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AAAS Fellow Biography

Dorothy Jones-Davis

Dr. Dorothy Jones-Davis
AAAS Fellow
Directorate for Engineering
Division of Engineering Education & Centers
Class of 2013

Dr. Dorothy Jones-Davis is an AAAS Science and Technology Policy Fellow in the Division of Engineering Education and Centers (EEC) within the National Science Foundation’s Directorate for Engineering. Dr. Jones-Davis is a graduate of Wellesley College, where she majored in Psychobiology, and she received her Ph.D. at the University of Michigan in Neuroscience. While at the University of Michigan, she studied the mechanism of benzodiazepine pharmacoresistance in status epilepticus, and became interested in health and research disparities and STEM education. ?After receiving her Ph.D., she completed a postdoctoral fellowship in the Department of Neurological Surgery at UCSF, where she studied the physiological and behavioral effects of using interneuron precursor cells as a potential therapeutic in a model of epilepsy. She then became an IRACDA Scholars in Science (ISIS) Postdoctoral Teaching and Research Fellow at UCSF, where she studied the genetic basis of epilepsy and autism in the Department of Neurology while serving as a lecturer in the Department of Biology at San Francisco State University. While at UCSF, Dr. Jones-Davis served on a number of University committees relating to diversity, access, and equity, including the Postdoctoral Scholars’ Association Board, the Chancellor’s Council, the Chancellor’s Advisory Committee on Academic Diversity (CACAD), the Chancellor’s Advisory Committee on Childcare (CACC), and the Council on Campus Climate, Culture, and Inclusion (CCCCI). Most recently, she was a member of the CCCCI campus workgroup developing a UC system-wide survey to assess campus climate and inclusion.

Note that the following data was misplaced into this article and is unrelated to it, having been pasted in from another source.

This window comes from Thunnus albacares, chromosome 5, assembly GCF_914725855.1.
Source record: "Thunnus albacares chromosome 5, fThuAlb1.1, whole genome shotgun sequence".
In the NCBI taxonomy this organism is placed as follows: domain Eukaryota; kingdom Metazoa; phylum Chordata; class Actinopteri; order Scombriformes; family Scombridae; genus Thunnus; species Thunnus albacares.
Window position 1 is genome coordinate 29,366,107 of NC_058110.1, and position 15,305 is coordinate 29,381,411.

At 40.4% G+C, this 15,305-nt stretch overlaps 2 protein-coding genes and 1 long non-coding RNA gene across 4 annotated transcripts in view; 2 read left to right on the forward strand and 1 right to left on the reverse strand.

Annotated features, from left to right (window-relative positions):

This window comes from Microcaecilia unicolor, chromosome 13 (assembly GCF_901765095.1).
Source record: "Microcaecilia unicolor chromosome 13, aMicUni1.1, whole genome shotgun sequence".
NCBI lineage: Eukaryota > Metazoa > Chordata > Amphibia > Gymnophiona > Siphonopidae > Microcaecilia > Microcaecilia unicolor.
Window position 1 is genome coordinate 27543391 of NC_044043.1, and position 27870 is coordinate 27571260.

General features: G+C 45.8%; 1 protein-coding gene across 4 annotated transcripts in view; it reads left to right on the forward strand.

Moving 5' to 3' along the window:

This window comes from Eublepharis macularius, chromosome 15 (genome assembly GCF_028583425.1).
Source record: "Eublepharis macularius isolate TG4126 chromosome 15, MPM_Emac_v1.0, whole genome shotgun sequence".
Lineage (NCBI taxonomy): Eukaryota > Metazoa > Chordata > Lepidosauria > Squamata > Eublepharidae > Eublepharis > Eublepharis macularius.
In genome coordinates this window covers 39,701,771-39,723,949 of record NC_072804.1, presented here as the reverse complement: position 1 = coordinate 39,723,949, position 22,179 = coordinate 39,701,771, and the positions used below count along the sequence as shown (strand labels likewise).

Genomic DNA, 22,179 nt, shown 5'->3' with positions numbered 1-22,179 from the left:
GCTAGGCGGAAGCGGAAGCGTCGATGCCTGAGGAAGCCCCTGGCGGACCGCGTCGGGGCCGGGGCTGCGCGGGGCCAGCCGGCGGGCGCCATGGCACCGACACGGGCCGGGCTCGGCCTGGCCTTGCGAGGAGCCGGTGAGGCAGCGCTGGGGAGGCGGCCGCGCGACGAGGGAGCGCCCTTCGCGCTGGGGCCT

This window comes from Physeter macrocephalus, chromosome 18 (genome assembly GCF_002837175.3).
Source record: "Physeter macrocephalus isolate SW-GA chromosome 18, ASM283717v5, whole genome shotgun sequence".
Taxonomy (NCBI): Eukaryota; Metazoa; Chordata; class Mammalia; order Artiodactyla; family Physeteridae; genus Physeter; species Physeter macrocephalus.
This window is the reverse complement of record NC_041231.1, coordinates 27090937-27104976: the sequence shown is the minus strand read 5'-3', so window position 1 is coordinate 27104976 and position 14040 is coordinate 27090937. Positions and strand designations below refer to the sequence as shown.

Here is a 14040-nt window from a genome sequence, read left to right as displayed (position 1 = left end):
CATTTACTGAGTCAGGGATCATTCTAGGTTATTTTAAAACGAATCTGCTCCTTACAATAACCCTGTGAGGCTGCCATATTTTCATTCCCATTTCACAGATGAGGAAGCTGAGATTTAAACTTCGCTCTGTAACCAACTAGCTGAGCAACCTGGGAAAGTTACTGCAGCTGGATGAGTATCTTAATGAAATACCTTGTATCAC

During her fellowship tenure, Dr. Jones-Davis is interested in developing strategies to broaden participation in the STEM workforce, particularly in the engineering and technology fields. Her work in the Engineering Directorate will specifically focus on aligning best practices from NSF-funded engineering education research with practices used in Engineering Research Centers (ERCs), as well as understanding the outcomes of potential disruption (e.g. MOOCs, inverted classrooms, digital games, “maker” culture) in engineering education systems.



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